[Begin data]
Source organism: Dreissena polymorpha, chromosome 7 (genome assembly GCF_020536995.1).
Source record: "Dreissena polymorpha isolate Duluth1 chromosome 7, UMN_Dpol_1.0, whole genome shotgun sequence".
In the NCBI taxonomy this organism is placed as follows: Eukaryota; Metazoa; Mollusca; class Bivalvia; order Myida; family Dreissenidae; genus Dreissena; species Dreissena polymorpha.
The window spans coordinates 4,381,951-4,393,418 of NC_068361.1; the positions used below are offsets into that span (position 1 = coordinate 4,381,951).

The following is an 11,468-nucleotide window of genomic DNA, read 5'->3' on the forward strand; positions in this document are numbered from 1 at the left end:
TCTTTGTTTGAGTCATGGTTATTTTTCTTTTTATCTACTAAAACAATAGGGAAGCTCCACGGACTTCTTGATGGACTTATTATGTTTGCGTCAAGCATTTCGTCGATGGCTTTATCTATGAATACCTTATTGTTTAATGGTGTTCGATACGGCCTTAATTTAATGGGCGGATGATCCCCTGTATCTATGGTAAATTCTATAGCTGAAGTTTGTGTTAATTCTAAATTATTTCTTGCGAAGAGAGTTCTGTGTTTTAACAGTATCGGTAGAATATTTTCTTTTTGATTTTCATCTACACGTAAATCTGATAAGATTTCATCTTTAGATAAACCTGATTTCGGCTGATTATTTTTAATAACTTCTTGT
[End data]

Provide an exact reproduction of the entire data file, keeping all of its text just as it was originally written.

Source organism: Dreissena polymorpha, chromosome 7 (genome assembly GCF_020536995.1).
Source record: "Dreissena polymorpha isolate Duluth1 chromosome 7, UMN_Dpol_1.0, whole genome shotgun sequence".
In the NCBI taxonomy this organism is placed as follows: Eukaryota; Metazoa; Mollusca; class Bivalvia; order Myida; family Dreissenidae; genus Dreissena; species Dreissena polymorpha.
The window spans coordinates 4,381,951-4,393,418 of NC_068361.1; the positions used below are offsets into that span (position 1 = coordinate 4,381,951).

The following is an 11,468-nucleotide window of genomic DNA, read 5'->3' on the forward strand; positions in this document are numbered from 1 at the left end:
TCTTTGTTTGAGTCATGGTTATTTTTCTTTTTATCTACTAAAACAATAGGGAAGCTCCACGGACTTCTTGATGGACTTATTATGTTTGCGTCAAGCATTTCGTCGATGGCTTTATCTATGAATACCTTATTGTTTAATGGTGTTCGATACGGCCTTAATTTAATGGGCGGATGATCCCCTGTATCTATGGTAAATTCTATAGCTGAAGTTTGTGTTAATTCTAAATTATTTCTTGCGAAGAGAGTTCTGTGTTTTAACAGTATCGGTAGAATATTTTCTTTTTGATTTTCATCTACACGTAAATCTGATAAGATTTCATCTTTAGATAAACCTGATTTCGGCTGATTATTTTTAATAACTTCTTGT